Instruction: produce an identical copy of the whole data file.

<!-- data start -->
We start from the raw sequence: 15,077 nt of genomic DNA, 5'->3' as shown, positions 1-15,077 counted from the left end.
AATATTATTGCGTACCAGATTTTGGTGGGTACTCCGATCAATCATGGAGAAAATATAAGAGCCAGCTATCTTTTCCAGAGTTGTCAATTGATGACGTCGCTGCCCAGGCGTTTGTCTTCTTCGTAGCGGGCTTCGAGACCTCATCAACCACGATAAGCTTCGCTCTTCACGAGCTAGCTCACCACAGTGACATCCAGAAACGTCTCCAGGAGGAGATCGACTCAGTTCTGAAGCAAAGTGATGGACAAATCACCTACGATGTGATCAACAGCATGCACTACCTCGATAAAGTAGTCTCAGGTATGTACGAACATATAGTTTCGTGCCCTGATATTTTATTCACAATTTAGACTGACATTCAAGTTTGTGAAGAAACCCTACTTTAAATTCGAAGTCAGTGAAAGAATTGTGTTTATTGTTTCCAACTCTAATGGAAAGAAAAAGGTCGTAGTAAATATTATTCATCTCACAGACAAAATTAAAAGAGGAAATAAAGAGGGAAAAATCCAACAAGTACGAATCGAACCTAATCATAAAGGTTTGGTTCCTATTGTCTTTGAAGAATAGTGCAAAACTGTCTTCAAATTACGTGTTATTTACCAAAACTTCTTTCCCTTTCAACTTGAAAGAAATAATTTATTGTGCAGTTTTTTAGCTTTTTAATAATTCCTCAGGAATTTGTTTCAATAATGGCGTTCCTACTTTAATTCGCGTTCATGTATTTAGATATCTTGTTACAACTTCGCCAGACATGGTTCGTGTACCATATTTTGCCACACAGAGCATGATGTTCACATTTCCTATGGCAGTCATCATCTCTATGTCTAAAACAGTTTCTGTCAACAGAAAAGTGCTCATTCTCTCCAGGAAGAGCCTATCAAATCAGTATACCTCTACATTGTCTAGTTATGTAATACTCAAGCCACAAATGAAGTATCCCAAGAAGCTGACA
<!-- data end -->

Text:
We start from the raw sequence: 15,077 nt of genomic DNA, 5'->3' as shown, positions 1-15,077 counted from the left end.
AATATTATTGCGTACCAGATTTTGGTGGGTACTCCGATCAATCATGGAGAAAATATAAGAGCCAGCTATCTTTTCCAGAGTTGTCAATTGATGACGTCGCTGCCCAGGCGTTTGTCTTCTTCGTAGCGGGCTTCGAGACCTCATCAACCACGATAAGCTTCGCTCTTCACGAGCTAGCTCACCACAGTGACATCCAGAAACGTCTCCAGGAGGAGATCGACTCAGTTCTGAAGCAAAGTGATGGACAAATCACCTACGATGTGATCAACAGCATGCACTACCTCGATAAAGTAGTCTCAGGTATGTACGAACATATAGTTTCGTGCCCTGATATTTTATTCACAATTTAGACTGACATTCAAGTTTGTGAAGAAACCCTACTTTAAATTCGAAGTCAGTGAAAGAATTGTGTTTATTGTTTCCAACTCTAATGGAAAGAAAAAGGTCGTAGTAAATATTATTCATCTCACAGACAAAATTAAAAGAGGAAATAAAGAGGGAAAAATCCAACAAGTACGAATCGAACCTAATCATAAAGGTTTGGTTCCTATTGTCTTTGAAGAATAGTGCAAAACTGTCTTCAAATTACGTGTTATTTACCAAAACTTCTTTCCCTTTCAACTTGAAAGAAATAATTTATTGTGCAGTTTTTTAGCTTTTTAATAATTCCTCAGGAATTTGTTTCAATAATGGCGTTCCTACTTTAATTCGCGTTCATGTATTTAGATATCTTGTTACAACTTCGCCAGACATGGTTCGTGTACCATATTTTGCCACACAGAGCATGATGTTCACATTTCCTATGGCAGTCATCATCTCTATGTCTAAAACAGTTTCTGTCAACAGAAAAGTGCTCATTCTCTCCAGGAAGAGCCTATCAAATCAGTATACCTCTACATTGTCTAGTTATGTAATACTCAAGCCACAAATGAAGTATCCCAAGAAGCTGACA